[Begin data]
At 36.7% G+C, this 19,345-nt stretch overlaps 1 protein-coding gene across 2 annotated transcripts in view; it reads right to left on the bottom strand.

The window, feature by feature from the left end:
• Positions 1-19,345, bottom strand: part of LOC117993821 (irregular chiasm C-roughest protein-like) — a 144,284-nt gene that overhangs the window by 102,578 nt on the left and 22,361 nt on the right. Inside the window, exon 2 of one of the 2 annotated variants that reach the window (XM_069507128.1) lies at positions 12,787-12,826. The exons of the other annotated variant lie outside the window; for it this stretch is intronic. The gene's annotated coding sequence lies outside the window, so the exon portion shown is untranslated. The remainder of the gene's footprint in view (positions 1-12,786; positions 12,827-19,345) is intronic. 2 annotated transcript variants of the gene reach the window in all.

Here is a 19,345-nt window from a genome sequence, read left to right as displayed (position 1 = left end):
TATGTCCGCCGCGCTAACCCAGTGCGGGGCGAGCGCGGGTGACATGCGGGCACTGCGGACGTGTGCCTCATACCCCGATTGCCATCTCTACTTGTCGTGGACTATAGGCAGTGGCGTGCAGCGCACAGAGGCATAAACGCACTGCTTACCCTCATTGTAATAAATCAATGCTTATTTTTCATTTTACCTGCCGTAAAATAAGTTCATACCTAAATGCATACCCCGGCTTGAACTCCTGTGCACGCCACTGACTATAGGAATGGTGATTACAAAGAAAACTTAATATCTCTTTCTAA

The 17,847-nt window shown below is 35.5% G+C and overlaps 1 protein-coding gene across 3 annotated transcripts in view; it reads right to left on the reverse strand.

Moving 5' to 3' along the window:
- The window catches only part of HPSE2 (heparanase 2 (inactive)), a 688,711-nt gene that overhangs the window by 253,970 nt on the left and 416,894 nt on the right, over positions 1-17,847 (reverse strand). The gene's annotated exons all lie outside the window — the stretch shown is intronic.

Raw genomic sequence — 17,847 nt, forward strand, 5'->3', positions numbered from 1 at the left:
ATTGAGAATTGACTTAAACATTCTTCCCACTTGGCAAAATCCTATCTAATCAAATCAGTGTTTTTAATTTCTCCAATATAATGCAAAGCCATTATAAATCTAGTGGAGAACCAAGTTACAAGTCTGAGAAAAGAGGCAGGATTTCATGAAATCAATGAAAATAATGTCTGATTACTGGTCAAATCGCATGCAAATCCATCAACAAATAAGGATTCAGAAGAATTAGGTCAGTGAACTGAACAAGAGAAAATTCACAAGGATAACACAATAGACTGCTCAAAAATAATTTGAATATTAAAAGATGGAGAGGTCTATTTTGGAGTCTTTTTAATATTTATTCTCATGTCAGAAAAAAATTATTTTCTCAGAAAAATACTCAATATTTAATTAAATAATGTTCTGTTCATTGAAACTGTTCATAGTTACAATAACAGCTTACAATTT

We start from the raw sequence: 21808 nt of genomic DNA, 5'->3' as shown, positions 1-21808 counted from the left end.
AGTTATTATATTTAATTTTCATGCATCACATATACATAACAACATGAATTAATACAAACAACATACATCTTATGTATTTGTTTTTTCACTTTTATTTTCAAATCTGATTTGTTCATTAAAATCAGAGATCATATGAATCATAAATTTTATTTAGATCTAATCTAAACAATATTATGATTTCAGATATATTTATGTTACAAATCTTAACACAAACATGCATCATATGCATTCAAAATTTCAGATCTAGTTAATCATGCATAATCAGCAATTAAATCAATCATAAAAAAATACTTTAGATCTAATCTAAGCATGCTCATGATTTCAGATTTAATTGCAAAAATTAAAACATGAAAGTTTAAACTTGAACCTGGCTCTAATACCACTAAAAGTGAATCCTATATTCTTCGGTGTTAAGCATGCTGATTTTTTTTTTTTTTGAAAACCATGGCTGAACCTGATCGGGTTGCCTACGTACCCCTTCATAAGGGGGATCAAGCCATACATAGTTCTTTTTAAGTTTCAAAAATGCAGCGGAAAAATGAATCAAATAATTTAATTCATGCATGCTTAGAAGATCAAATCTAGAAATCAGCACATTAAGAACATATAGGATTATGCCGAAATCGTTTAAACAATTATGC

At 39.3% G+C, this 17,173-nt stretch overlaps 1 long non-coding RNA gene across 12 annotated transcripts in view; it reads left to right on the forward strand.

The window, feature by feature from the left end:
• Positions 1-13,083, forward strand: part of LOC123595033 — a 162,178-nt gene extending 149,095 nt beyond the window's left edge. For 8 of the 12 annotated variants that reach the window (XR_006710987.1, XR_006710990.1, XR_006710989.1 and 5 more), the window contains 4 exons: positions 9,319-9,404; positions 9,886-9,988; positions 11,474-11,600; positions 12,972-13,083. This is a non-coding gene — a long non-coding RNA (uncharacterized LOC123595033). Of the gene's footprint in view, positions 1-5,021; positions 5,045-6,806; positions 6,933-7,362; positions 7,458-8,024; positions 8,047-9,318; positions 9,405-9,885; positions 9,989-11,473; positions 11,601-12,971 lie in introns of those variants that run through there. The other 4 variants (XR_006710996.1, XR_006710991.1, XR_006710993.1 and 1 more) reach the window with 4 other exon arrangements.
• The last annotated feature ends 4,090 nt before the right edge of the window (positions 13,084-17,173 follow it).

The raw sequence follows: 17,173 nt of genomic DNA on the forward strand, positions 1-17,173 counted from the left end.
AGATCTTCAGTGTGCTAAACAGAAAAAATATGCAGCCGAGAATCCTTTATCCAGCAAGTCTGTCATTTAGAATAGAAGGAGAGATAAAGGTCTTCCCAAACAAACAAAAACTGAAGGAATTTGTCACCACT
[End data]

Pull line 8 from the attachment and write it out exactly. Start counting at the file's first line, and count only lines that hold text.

- The window catches only part of HPSE2 (heparanase 2 (inactive)), a 688,711-nt gene that overhangs the window by 253,970 nt on the left and 416,894 nt on the right, over positions 1-17,847 (reverse strand). The gene's annotated exons all lie outside the window — the stretch shown is intronic.